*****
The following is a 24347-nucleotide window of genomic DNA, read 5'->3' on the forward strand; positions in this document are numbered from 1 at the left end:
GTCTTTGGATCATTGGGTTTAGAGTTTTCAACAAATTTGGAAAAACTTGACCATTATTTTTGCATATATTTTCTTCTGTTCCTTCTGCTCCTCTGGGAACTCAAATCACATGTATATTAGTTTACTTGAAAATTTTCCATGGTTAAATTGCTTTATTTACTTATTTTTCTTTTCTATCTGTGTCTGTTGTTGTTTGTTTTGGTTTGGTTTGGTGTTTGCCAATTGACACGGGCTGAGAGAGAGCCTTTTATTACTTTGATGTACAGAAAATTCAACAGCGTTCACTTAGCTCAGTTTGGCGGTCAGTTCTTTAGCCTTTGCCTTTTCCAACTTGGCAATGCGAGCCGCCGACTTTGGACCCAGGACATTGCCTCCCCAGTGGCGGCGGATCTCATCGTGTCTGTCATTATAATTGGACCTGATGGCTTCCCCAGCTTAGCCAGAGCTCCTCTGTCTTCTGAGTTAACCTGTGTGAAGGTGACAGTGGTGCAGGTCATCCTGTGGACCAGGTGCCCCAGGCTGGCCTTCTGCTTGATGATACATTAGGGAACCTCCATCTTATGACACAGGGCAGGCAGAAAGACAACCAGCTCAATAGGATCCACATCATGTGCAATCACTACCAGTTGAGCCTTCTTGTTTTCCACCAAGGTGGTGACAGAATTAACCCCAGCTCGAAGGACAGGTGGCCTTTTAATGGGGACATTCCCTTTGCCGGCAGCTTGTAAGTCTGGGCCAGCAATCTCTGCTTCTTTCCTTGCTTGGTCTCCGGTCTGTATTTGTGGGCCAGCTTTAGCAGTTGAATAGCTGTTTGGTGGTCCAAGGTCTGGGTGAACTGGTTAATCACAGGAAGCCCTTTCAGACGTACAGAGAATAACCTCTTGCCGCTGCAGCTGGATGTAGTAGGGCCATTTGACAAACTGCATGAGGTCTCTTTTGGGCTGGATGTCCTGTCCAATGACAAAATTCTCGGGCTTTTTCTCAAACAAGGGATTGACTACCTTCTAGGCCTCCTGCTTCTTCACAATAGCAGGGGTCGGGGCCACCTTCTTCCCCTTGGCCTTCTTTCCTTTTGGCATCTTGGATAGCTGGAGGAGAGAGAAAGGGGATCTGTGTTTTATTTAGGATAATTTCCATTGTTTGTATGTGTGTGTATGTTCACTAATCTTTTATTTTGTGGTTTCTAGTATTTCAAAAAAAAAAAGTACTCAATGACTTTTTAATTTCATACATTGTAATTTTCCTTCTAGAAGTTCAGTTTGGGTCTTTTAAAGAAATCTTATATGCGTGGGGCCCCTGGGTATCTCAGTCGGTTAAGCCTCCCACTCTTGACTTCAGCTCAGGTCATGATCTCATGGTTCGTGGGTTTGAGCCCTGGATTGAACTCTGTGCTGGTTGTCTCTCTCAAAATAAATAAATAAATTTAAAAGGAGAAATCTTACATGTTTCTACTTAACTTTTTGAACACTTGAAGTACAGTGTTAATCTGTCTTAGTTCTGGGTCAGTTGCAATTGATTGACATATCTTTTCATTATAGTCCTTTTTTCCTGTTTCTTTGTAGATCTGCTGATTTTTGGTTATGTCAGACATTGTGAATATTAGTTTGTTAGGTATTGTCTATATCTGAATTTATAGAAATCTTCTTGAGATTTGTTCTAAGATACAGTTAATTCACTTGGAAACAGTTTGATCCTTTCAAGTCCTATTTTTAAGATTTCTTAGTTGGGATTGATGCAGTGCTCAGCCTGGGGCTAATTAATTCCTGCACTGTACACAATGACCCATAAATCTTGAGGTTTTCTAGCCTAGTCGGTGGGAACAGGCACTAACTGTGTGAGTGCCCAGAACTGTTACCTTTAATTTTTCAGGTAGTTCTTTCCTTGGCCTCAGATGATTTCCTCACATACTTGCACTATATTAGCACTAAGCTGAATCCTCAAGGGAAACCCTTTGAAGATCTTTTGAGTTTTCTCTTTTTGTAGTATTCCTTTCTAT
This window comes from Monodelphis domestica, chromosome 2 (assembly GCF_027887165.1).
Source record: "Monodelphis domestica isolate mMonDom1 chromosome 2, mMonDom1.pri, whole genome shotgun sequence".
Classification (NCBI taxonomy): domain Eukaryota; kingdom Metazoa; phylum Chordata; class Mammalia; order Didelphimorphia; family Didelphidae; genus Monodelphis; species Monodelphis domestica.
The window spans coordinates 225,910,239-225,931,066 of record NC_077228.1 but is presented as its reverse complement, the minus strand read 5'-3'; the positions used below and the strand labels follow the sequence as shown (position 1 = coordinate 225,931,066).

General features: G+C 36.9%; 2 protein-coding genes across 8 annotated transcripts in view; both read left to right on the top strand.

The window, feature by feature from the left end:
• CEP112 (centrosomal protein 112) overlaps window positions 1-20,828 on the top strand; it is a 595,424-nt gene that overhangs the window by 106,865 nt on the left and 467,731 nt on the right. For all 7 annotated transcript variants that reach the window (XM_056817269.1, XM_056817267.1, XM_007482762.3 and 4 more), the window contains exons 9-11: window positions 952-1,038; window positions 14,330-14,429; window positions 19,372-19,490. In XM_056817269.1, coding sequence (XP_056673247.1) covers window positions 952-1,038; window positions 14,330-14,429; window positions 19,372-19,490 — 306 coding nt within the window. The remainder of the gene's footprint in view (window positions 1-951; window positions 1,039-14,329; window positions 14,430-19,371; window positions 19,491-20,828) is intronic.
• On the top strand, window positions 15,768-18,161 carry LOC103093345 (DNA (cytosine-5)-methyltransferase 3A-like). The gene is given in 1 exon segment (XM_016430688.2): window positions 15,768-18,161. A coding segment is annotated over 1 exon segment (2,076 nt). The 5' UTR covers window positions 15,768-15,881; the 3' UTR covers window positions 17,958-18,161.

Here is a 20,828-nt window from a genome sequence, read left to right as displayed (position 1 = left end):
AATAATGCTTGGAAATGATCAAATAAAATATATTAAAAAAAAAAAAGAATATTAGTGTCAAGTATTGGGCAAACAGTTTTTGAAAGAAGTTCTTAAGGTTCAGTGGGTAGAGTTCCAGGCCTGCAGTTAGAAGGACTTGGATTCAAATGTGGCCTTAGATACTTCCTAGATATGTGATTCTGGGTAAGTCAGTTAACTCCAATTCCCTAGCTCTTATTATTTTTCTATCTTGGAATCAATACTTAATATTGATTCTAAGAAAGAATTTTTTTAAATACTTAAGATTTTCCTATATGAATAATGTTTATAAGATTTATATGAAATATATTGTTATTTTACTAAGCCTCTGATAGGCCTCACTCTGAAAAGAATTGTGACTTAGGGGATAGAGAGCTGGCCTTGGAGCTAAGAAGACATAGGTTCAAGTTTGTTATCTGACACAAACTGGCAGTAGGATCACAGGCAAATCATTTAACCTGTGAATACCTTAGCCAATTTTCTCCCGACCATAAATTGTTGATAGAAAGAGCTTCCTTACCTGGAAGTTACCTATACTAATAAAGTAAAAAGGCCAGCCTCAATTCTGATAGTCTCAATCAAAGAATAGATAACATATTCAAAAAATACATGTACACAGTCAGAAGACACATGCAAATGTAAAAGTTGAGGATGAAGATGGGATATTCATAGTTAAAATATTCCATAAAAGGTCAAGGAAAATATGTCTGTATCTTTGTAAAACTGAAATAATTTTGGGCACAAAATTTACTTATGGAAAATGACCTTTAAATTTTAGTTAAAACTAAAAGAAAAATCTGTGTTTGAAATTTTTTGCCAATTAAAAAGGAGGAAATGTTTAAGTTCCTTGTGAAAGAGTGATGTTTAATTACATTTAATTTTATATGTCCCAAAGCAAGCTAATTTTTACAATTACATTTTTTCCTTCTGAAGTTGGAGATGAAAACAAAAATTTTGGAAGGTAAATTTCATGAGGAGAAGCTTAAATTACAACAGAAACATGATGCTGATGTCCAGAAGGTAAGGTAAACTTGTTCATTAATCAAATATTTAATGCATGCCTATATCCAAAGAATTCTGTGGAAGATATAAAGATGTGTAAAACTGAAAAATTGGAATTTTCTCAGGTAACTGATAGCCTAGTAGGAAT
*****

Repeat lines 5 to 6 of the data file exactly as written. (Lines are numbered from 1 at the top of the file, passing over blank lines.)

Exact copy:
Classification (NCBI taxonomy): domain Eukaryota; kingdom Metazoa; phylum Chordata; class Mammalia; order Didelphimorphia; family Didelphidae; genus Monodelphis; species Monodelphis domestica.
The window spans coordinates 225,910,239-225,931,066 of record NC_077228.1 but is presented as its reverse complement, the minus strand read 5'-3'; the positions used below and the strand labels follow the sequence as shown (position 1 = coordinate 225,931,066).